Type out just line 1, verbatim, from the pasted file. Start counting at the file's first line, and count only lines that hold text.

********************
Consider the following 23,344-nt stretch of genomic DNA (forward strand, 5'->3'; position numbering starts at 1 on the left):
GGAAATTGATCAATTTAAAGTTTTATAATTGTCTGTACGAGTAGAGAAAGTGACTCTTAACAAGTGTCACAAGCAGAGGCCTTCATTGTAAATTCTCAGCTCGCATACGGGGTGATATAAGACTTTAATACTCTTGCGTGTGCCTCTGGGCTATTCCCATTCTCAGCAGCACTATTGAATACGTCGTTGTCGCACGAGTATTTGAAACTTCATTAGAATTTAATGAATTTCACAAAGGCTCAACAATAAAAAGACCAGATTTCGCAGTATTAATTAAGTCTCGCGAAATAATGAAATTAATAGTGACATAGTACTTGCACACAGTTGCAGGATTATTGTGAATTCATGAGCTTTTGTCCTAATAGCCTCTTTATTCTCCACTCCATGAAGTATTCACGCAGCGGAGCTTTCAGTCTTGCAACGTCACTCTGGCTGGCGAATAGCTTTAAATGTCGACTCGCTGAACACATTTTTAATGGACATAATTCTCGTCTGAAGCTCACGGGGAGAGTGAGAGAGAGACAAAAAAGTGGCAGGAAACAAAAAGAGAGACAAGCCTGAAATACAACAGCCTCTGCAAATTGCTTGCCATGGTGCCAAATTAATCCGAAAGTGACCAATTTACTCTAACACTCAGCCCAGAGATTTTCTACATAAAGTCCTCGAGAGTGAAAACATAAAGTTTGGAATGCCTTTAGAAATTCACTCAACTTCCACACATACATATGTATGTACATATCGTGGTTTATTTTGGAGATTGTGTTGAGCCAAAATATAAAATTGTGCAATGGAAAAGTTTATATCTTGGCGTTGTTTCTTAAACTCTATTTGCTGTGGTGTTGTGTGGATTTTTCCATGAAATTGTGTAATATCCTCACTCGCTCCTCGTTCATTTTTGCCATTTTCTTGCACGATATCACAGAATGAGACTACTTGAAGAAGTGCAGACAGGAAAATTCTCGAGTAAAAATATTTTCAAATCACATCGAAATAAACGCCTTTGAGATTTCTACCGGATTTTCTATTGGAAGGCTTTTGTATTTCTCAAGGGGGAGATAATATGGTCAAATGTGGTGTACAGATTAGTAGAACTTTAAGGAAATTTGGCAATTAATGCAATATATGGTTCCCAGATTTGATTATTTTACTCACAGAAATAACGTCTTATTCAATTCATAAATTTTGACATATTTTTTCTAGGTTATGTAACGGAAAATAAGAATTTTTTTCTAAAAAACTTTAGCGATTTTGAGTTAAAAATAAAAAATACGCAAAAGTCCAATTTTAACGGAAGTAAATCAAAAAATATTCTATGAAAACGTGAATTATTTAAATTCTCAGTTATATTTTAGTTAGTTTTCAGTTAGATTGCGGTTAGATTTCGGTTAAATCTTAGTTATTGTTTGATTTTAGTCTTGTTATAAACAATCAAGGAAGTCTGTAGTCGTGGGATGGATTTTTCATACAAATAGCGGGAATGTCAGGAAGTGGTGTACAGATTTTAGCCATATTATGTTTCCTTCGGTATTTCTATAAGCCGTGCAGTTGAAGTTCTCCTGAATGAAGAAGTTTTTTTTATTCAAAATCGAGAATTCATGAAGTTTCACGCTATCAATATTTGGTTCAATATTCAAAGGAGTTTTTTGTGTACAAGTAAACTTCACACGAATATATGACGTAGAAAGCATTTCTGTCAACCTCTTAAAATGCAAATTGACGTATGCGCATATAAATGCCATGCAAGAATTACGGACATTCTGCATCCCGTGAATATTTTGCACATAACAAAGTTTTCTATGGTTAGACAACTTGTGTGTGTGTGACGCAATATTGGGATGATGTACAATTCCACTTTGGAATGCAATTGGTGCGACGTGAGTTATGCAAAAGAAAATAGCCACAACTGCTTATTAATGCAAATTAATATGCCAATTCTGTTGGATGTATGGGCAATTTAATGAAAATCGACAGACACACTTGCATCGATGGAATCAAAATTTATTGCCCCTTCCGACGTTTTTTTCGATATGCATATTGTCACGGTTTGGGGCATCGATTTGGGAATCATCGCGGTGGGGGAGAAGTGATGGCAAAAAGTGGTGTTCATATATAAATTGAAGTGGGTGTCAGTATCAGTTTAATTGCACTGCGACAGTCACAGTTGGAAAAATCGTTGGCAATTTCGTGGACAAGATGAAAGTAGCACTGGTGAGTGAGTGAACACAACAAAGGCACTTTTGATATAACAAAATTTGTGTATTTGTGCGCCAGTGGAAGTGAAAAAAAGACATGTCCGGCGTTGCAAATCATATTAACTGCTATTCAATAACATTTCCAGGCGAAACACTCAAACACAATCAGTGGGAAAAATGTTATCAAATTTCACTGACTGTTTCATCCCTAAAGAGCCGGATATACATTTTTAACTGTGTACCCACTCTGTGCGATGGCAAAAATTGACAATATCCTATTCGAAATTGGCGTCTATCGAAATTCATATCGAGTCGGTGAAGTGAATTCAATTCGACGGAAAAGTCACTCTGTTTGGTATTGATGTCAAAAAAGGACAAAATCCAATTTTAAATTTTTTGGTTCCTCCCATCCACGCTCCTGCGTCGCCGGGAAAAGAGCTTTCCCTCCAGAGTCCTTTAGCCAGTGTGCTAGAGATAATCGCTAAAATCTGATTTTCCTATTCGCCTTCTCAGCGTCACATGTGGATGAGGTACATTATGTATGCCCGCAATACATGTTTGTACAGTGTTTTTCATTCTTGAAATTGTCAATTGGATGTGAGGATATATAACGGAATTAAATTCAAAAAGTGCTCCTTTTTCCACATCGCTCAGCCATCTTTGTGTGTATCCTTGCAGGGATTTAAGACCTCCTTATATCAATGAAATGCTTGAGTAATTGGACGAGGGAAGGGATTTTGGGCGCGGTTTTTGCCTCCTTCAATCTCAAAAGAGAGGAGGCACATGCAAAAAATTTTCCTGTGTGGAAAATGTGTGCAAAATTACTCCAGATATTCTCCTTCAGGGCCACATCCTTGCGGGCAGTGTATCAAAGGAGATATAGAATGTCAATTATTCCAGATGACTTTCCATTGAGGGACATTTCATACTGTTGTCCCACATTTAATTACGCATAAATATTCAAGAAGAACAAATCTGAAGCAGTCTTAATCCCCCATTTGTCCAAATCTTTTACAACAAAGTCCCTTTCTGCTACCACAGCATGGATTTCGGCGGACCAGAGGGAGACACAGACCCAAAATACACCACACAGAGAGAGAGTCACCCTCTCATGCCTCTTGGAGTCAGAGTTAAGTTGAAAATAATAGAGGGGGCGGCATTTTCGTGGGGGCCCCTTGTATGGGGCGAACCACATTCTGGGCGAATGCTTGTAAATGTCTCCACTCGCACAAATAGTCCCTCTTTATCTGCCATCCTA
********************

Consider the following 23,344-nt stretch of genomic DNA (forward strand, 5'->3'; position numbering starts at 1 on the left):